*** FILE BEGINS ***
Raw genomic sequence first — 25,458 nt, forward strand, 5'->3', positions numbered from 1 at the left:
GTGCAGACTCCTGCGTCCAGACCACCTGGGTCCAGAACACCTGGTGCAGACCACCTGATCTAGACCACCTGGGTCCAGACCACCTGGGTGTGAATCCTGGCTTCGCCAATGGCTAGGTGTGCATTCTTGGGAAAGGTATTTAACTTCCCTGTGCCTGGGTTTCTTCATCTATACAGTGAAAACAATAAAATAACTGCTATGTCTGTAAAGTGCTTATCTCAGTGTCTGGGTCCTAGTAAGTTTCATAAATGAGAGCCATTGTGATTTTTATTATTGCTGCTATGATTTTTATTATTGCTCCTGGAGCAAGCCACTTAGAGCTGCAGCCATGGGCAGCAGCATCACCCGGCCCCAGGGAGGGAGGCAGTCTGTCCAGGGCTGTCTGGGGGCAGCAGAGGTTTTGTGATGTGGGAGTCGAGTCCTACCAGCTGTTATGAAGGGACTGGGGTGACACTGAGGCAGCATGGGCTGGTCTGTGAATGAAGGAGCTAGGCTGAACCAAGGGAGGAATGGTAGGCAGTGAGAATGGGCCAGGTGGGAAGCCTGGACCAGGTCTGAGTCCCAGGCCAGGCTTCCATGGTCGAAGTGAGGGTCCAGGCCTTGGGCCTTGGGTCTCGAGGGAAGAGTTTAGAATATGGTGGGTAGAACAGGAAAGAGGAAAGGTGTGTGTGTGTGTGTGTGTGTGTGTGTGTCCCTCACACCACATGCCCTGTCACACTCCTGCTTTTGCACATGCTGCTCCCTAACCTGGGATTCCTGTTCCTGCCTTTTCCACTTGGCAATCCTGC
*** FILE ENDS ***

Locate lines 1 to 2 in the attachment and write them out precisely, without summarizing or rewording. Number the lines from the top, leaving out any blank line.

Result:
Raw genomic sequence first — 25,458 nt, forward strand, 5'->3', positions numbered from 1 at the left:
GTGCAGACTCCTGCGTCCAGACCACCTGGGTCCAGAACACCTGGTGCAGACCACCTGATCTAGACCACCTGGGTCCAGACCACCTGGGTGTGAATCCTGGCTTCGCCAATGGCTAGGTGTGCATTCTTGGGAAAGGTATTTAACTTCCCTGTGCCTGGGTTTCTTCATCTATACAGTGAAAACAATAAAATAACTGCTATGTCTGTAAAGTGCTTATCTCAGTGTCTGGGTCCTAGTAAGTTTCATAAATGAGAGCCATTGTGATTTTTATTATTGCTGCTATGATTTTTATTATTGCTCCTGGAGCAAGCCACTTAGAGCTGCAGCCATGGGCAGCAGCATCACCCGGCCCCAGGGAGGGAGGCAGTCTGTCCAGGGCTGTCTGGGGGCAGCAGAGGTTTTGTGATGTGGGAGTCGAGTCCTACCAGCTGTTATGAAGGGACTGGGGTGACACTGAGGCAGCATGGGCTGGTCTGTGAATGAAGGAGCTAGGCTGAACCAAGGGAGGAATGGTAGGCAGTGAGAATGGGCCAGGTGGGAAGCCTGGACCAGGTCTGAGTCCCAGGCCAGGCTTCCATGGTCGAAGTGAGGGTCCAGGCCTTGGGCCTTGGGTCTCGAGGGAAGAGTTTAGAATATGGTGGGTAGAACAGGAAAGAGGAAAGGTGTGTGTGTGTGTGTGTGTGTGTGTGTGTCCCTCACACCACATGCCCTGTCACACTCCTGCTTTTGCACATGCTGCTCCCTAACCTGGGATTCCTGTTCCTGCCTTTTCCACTTGGCAATCCTGC